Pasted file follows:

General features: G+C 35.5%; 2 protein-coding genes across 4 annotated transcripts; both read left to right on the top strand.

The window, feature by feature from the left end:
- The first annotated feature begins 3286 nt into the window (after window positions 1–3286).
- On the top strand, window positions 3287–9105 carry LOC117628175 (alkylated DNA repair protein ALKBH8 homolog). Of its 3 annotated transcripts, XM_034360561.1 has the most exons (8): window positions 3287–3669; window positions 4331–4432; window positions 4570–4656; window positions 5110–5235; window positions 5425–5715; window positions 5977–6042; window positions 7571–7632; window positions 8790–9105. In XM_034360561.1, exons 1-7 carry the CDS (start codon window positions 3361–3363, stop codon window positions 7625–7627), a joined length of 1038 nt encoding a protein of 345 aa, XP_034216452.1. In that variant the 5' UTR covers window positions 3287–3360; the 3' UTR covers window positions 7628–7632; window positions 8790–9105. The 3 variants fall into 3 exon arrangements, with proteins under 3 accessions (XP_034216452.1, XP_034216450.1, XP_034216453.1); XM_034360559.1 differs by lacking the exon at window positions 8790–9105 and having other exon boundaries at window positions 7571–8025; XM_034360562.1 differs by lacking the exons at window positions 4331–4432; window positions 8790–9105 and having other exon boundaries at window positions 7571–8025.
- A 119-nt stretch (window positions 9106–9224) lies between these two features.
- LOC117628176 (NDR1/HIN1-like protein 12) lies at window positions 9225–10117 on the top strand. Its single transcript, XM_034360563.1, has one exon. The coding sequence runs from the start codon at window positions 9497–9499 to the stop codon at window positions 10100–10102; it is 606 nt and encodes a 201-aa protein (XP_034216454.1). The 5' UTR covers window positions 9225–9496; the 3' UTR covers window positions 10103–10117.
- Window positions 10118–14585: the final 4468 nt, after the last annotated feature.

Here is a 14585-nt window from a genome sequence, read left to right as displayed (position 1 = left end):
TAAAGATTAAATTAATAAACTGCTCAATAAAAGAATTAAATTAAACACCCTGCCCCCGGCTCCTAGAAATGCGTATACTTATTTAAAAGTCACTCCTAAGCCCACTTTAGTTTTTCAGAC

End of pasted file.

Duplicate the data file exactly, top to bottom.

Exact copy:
General features: G+C 35.5%; 2 protein-coding genes across 4 annotated transcripts; both read left to right on the top strand.

The window, feature by feature from the left end:
- The first annotated feature begins 3286 nt into the window (after window positions 1–3286).
- On the top strand, window positions 3287–9105 carry LOC117628175 (alkylated DNA repair protein ALKBH8 homolog). Of its 3 annotated transcripts, XM_034360561.1 has the most exons (8): window positions 3287–3669; window positions 4331–4432; window positions 4570–4656; window positions 5110–5235; window positions 5425–5715; window positions 5977–6042; window positions 7571–7632; window positions 8790–9105. In XM_034360561.1, exons 1-7 carry the CDS (start codon window positions 3361–3363, stop codon window positions 7625–7627), a joined length of 1038 nt encoding a protein of 345 aa, XP_034216452.1. In that variant the 5' UTR covers window positions 3287–3360; the 3' UTR covers window positions 7628–7632; window positions 8790–9105. The 3 variants fall into 3 exon arrangements, with proteins under 3 accessions (XP_034216452.1, XP_034216450.1, XP_034216453.1); XM_034360559.1 differs by lacking the exon at window positions 8790–9105 and having other exon boundaries at window positions 7571–8025; XM_034360562.1 differs by lacking the exons at window positions 4331–4432; window positions 8790–9105 and having other exon boundaries at window positions 7571–8025.
- A 119-nt stretch (window positions 9106–9224) lies between these two features.
- LOC117628176 (NDR1/HIN1-like protein 12) lies at window positions 9225–10117 on the top strand. Its single transcript, XM_034360563.1, has one exon. The coding sequence runs from the start codon at window positions 9497–9499 to the stop codon at window positions 10100–10102; it is 606 nt and encodes a 201-aa protein (XP_034216454.1). The 5' UTR covers window positions 9225–9496; the 3' UTR covers window positions 10103–10117.
- Window positions 10118–14585: the final 4468 nt, after the last annotated feature.

Here is a 14585-nt window from a genome sequence, read left to right as displayed (position 1 = left end):
TAAAGATTAAATTAATAAACTGCTCAATAAAAGAATTAAATTAAACACCCTGCCCCCGGCTCCTAGAAATGCGTATACTTATTTAAAAGTCACTCCTAAGCCCACTTTAGTTTTTCAGAC